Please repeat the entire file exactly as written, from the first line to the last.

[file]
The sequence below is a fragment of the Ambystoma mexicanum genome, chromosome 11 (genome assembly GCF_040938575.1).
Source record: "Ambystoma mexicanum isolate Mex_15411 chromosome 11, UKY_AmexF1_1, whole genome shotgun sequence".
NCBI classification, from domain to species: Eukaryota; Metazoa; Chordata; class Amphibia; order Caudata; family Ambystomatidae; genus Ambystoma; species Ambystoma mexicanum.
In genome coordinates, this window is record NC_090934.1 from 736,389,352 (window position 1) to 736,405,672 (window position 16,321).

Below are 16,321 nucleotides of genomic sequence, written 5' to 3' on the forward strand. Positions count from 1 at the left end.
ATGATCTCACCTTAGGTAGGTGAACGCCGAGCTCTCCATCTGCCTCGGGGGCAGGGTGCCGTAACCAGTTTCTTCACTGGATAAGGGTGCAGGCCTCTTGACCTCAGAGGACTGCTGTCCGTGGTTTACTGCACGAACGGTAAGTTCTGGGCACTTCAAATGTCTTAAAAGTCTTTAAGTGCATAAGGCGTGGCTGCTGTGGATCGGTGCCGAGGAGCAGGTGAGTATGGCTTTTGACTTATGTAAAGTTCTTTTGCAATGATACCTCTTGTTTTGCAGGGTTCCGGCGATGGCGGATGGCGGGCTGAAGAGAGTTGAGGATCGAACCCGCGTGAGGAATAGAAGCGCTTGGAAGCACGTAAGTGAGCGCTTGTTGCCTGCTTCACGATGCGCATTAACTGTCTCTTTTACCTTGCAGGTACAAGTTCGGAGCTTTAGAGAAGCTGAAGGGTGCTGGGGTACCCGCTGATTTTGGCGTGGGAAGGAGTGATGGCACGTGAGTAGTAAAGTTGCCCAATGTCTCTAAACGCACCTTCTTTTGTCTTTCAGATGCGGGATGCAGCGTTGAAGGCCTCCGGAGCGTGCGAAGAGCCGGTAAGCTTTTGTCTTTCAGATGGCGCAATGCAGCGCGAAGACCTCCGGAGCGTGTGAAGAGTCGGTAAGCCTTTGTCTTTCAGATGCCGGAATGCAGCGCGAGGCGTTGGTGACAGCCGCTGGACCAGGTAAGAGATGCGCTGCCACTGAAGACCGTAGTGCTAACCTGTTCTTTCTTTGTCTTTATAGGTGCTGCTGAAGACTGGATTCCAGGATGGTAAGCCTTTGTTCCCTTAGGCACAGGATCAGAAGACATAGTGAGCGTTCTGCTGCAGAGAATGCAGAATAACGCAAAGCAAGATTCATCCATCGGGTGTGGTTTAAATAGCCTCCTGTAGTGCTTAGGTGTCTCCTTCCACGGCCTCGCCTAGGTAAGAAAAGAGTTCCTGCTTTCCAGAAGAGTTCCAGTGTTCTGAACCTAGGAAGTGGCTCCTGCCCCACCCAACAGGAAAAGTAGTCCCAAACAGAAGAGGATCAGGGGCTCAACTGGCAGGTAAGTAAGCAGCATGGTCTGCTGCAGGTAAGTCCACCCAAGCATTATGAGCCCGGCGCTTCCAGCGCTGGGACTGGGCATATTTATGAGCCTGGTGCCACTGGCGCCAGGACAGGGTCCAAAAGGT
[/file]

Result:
The sequence below is a fragment of the Ambystoma mexicanum genome, chromosome 11 (genome assembly GCF_040938575.1).
Source record: "Ambystoma mexicanum isolate Mex_15411 chromosome 11, UKY_AmexF1_1, whole genome shotgun sequence".
NCBI classification, from domain to species: Eukaryota; Metazoa; Chordata; class Amphibia; order Caudata; family Ambystomatidae; genus Ambystoma; species Ambystoma mexicanum.
In genome coordinates, this window is record NC_090934.1 from 736,389,352 (window position 1) to 736,405,672 (window position 16,321).

Below are 16,321 nucleotides of genomic sequence, written 5' to 3' on the forward strand. Positions count from 1 at the left end.
ATGATCTCACCTTAGGTAGGTGAACGCCGAGCTCTCCATCTGCCTCGGGGGCAGGGTGCCGTAACCAGTTTCTTCACTGGATAAGGGTGCAGGCCTCTTGACCTCAGAGGACTGCTGTCCGTGGTTTACTGCACGAACGGTAAGTTCTGGGCACTTCAAATGTCTTAAAAGTCTTTAAGTGCATAAGGCGTGGCTGCTGTGGATCGGTGCCGAGGAGCAGGTGAGTATGGCTTTTGACTTATGTAAAGTTCTTTTGCAATGATACCTCTTGTTTTGCAGGGTTCCGGCGATGGCGGATGGCGGGCTGAAGAGAGTTGAGGATCGAACCCGCGTGAGGAATAGAAGCGCTTGGAAGCACGTAAGTGAGCGCTTGTTGCCTGCTTCACGATGCGCATTAACTGTCTCTTTTACCTTGCAGGTACAAGTTCGGAGCTTTAGAGAAGCTGAAGGGTGCTGGGGTACCCGCTGATTTTGGCGTGGGAAGGAGTGATGGCACGTGAGTAGTAAAGTTGCCCAATGTCTCTAAACGCACCTTCTTTTGTCTTTCAGATGCGGGATGCAGCGTTGAAGGCCTCCGGAGCGTGCGAAGAGCCGGTAAGCTTTTGTCTTTCAGATGGCGCAATGCAGCGCGAAGACCTCCGGAGCGTGTGAAGAGTCGGTAAGCCTTTGTCTTTCAGATGCCGGAATGCAGCGCGAGGCGTTGGTGACAGCCGCTGGACCAGGTAAGAGATGCGCTGCCACTGAAGACCGTAGTGCTAACCTGTTCTTTCTTTGTCTTTATAGGTGCTGCTGAAGACTGGATTCCAGGATGGTAAGCCTTTGTTCCCTTAGGCACAGGATCAGAAGACATAGTGAGCGTTCTGCTGCAGAGAATGCAGAATAACGCAAAGCAAGATTCATCCATCGGGTGTGGTTTAAATAGCCTCCTGTAGTGCTTAGGTGTCTCCTTCCACGGCCTCGCCTAGGTAAGAAAAGAGTTCCTGCTTTCCAGAAGAGTTCCAGTGTTCTGAACCTAGGAAGTGGCTCCTGCCCCACCCAACAGGAAAAGTAGTCCCAAACAGAAGAGGATCAGGGGCTCAACTGGCAGGTAAGTAAGCAGCATGGTCTGCTGCAGGTAAGTCCACCCAAGCATTATGAGCCCGGCGCTTCCAGCGCTGGGACTGGGCATATTTATGAGCCTGGTGCCACTGGCGCCAGGACAGGGTCCAAAAGGT